Restoring Latin America's Landscapes


Initiative 20x20 is a country-led effort seeking to change the dynamics of land degradation in Latin America and the Caribbean by beginning to protect and restore 50 million hectares of forests, farms, pasture, and other landscapes by 2030. The initiative—launched formally at COP 20 in Lima—supports the Bonn Challenge, a global commitment to bring 150 million hectares of the world’s deforested and degraded land into restoration by 2020, and the New York Declaration on Forests that seeks to restore 350 million hectares by 2030.

So far, 18 Latin American and Caribbean countries and three regional programs have committed to begin protecting and restoring more than 52 million hectares (or about 124 million acres, an area roughly the size of France) of degraded land by 2030 through Initiative 20x20.

The initiative is supported by more than 70 technical organizations and institutions and a coalition of impact investors and private funds deploying US$2.5 billion in private investment.

Initiative 20x20 Map


To learn more about Initiative 20x20's strategy and vision, see our overview presentation.


In recent years, more than 40 percent (650 million hectares) of forests in Latin America and the Caribbean have been completely deforested or degraded. The region contains some of the most ecologically valuable forest ecosystems in the world, but recently 20% of forest lands (nearly 350 mha) have been completely deforested and a further 20% (300 mha) badly degraded. The drivers of this change include large-scale and small-scale agricultural, infrastructure, and mining. As a result, the bulk of the emissions in the Latin American region are generated not from energy but from land use, land use change, and forestry. Of the 4.7 GT emitted by Latin American and Caribbean countries in 2010, about 67 percent was from land use and loss of forests.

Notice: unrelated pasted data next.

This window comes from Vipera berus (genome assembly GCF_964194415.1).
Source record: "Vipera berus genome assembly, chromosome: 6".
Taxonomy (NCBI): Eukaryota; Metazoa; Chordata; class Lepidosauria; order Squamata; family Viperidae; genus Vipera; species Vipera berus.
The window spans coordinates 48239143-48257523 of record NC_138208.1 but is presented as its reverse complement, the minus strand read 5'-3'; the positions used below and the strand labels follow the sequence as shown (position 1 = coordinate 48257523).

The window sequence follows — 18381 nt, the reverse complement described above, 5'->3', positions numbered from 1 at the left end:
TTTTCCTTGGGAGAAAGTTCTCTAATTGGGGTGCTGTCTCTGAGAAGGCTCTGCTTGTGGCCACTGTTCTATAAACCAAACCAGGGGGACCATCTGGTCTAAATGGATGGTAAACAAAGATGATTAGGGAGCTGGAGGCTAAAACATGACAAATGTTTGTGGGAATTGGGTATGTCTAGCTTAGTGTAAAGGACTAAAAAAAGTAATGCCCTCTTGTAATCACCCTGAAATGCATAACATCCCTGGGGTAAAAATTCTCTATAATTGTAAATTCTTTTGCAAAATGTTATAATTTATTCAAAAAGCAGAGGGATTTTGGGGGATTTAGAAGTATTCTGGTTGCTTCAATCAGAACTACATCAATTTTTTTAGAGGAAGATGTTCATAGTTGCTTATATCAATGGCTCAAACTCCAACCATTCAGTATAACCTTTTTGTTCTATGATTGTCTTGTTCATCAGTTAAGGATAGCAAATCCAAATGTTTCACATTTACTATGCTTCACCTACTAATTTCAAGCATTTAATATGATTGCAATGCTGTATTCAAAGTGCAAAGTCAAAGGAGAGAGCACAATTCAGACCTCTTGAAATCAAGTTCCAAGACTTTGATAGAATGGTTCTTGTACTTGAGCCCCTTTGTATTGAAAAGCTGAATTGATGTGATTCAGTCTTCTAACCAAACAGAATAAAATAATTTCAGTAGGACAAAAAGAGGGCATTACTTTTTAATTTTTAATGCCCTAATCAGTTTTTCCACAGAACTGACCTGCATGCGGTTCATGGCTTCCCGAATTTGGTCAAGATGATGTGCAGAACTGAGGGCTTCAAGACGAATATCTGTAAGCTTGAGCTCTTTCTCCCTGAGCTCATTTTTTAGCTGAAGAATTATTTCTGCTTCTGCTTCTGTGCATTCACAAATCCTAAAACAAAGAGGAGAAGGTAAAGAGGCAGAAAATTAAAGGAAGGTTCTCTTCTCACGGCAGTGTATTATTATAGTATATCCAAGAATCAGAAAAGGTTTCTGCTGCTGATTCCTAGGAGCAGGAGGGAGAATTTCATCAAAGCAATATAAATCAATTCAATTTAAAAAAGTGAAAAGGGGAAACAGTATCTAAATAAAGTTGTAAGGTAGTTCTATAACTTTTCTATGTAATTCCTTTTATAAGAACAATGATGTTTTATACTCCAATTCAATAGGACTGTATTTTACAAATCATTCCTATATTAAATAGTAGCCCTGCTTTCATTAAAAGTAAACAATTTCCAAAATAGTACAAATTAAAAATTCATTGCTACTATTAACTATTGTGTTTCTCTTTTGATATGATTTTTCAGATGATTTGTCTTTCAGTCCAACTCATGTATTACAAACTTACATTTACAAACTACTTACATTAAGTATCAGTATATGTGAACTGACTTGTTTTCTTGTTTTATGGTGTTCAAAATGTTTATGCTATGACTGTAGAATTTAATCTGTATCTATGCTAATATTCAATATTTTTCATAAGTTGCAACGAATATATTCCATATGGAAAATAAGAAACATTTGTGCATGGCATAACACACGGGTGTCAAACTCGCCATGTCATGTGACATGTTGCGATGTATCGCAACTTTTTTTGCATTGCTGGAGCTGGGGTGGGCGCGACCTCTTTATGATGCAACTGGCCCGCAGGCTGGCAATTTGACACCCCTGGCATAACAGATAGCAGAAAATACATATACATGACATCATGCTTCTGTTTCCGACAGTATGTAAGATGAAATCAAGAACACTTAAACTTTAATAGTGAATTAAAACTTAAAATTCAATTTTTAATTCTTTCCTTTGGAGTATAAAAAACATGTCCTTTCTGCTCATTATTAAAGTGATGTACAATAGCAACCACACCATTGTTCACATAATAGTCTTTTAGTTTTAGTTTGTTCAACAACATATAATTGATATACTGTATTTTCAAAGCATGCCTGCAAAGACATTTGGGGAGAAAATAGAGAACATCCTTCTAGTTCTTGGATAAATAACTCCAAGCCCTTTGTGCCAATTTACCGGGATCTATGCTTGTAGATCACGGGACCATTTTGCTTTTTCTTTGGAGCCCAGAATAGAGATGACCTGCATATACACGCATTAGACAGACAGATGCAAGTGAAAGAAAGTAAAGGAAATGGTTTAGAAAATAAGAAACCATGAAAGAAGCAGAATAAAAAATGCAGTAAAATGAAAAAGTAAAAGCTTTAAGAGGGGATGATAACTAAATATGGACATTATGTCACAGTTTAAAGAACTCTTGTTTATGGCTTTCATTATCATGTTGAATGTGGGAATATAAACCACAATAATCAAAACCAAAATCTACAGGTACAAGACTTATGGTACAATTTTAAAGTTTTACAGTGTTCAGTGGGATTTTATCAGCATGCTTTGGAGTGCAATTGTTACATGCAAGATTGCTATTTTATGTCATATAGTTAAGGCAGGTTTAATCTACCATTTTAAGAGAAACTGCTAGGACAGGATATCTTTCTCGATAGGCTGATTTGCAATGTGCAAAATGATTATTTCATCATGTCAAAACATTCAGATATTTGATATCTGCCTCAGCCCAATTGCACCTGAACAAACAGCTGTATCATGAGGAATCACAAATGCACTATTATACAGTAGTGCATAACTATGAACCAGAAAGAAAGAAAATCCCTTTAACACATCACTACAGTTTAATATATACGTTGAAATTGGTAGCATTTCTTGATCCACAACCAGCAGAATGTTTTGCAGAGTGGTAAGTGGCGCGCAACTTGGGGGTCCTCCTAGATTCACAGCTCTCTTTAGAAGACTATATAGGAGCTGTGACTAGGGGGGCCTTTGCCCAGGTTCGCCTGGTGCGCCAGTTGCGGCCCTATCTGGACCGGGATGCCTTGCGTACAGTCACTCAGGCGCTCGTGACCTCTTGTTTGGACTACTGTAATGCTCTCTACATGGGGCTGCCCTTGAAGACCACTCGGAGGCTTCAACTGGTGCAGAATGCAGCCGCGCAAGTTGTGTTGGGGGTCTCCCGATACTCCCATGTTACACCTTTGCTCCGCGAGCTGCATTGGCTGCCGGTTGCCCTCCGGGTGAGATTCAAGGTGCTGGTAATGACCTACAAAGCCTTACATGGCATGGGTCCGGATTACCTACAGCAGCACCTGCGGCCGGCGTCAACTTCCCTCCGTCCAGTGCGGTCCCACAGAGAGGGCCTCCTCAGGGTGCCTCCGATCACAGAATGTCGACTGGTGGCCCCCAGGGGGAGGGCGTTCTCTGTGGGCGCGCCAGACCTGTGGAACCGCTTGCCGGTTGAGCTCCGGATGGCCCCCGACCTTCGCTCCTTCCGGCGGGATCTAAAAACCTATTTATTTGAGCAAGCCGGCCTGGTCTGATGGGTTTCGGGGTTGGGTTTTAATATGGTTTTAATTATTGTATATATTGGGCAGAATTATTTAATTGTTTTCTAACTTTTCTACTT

The initiative will support reforestation (natural and assisted) and the conservation of forests, as well as avoided deforestation as elements of an integral restoration process. Cognizant of the various degrees of land degradation in the region, the initiative will also support efforts to recover land functionality (soil conservation and recovery; carbon storage; water retention and stable hydrologies; biodiversity conservation and recovery) through agroforestry, silvopasture, and other sustainable land use schemes.

6 interventions



The World Resources Institute (WRI) is the acting secretariat within Initiative 20x20. Within WRI, the Global Restoration Initiative works with governments and international partners to inspire, enable and implement restoration on degraded landscapes, returning them to economic and environmental productivity. Connect with the secretariat to learn how to engage with Initiative 20x20.


Coordiantor for Initiative 20x20  Walter Vergara, Initiative 20x20 Coordinator


Rene Zamora Cristales  René Zamora Cristales, Latin America Research Coordinator


Luciana Gallardo Lomeli  Luciana Gallardo Lomeli, Mesoamerica Coordinator


Maria Franco Chuaire  Maria Franco Chuaire, South America Coordinator


Will Anderson  Will Anderson, Communications Lead


Mary Gronkiewicz  Mary Gronkiewicz, Project Specialist









Main activities of Initiative 20X20

  • Inspire national commitments to restoration by engaging in a robust dialogue with Ministers of Agriculture and Environment in the region;

  • Make the economic case by assessing the societal benefits from restoration and avoided deforestation; and

  • Establish a financial mechanism that allows private sector impact investors to fund restoration projects

Key Facts

  • 49% of greenhouse gas emissions in Latin America and the Caribbean in 2012 resulted from forestry, land-use change, and agriculture.

  • Latin America and the Caribbean account for about half of the world’s remaining tropical and southern temperate forests.

  • Agriculture in Latin America and the Caribbean expanded onto an additional 36 million hectares since 2000. This expansion came at the expense of forests and natural landscapes.

  • Land-use activities like agriculture, animal husbandry, and forestry contribute 5 percent of the region’s GDP and about 14 percent of its employment.

  • Land restoration can increase food productivity and security for an estimated 49 million under-nourished people in Latin America and the Caribbean.